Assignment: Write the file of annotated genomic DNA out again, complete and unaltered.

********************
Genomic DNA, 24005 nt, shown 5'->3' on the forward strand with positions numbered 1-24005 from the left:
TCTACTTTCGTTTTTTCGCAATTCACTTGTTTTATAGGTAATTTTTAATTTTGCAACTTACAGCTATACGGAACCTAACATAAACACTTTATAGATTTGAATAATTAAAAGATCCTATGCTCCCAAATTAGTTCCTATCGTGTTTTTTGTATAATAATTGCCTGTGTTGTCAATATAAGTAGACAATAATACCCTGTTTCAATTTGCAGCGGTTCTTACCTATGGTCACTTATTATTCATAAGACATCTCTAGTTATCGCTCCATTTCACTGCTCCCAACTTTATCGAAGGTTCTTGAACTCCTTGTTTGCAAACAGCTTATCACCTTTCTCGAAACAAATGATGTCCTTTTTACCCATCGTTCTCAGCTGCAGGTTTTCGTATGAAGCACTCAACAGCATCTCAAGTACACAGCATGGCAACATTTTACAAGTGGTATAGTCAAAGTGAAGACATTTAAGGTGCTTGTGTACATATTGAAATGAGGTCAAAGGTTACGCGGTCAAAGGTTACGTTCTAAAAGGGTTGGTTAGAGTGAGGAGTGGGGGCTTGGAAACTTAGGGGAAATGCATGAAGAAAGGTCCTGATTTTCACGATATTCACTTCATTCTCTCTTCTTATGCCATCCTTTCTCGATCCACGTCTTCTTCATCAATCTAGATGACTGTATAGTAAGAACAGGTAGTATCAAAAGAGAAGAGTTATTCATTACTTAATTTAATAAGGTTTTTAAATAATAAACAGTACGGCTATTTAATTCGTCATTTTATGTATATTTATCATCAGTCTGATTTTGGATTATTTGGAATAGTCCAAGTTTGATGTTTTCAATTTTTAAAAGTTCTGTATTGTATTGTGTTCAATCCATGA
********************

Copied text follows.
Genomic DNA, 24005 nt, shown 5'->3' on the forward strand with positions numbered 1-24005 from the left:
TCTACTTTCGTTTTTTCGCAATTCACTTGTTTTATAGGTAATTTTTAATTTTGCAACTTACAGCTATACGGAACCTAACATAAACACTTTATAGATTTGAATAATTAAAAGATCCTATGCTCCCAAATTAGTTCCTATCGTGTTTTTTGTATAATAATTGCCTGTGTTGTCAATATAAGTAGACAATAATACCCTGTTTCAATTTGCAGCGGTTCTTACCTATGGTCACTTATTATTCATAAGACATCTCTAGTTATCGCTCCATTTCACTGCTCCCAACTTTATCGAAGGTTCTTGAACTCCTTGTTTGCAAACAGCTTATCACCTTTCTCGAAACAAATGATGTCCTTTTTACCCATCGTTCTCAGCTGCAGGTTTTCGTATGAAGCACTCAACAGCATCTCAAGTACACAGCATGGCAACATTTTACAAGTGGTATAGTCAAAGTGAAGACATTTAAGGTGCTTGTGTACATATTGAAATGAGGTCAAAGGTTACGCGGTCAAAGGTTACGTTCTAAAAGGGTTGGTTAGAGTGAGGAGTGGGGGCTTGGAAACTTAGGGGAAATGCATGAAGAAAGGTCCTGATTTTCACGATATTCACTTCATTCTCTCTTCTTATGCCATCCTTTCTCGATCCACGTCTTCTTCATCAATCTAGATGACTGTATAGTAAGAACAGGTAGTATCAAAAGAGAAGAGTTATTCATTACTTAATTTAATAAGGTTTTTAAATAATAAACAGTACGGCTATTTAATTCGTCATTTTATGTATATTTATCATCAGTCTGATTTTGGATTATTTGGAATAGTCCAAGTTTGATGTTTTCAATTTTTAAAAGTTCTGTATTGTATTGTGTTCAATCCATGA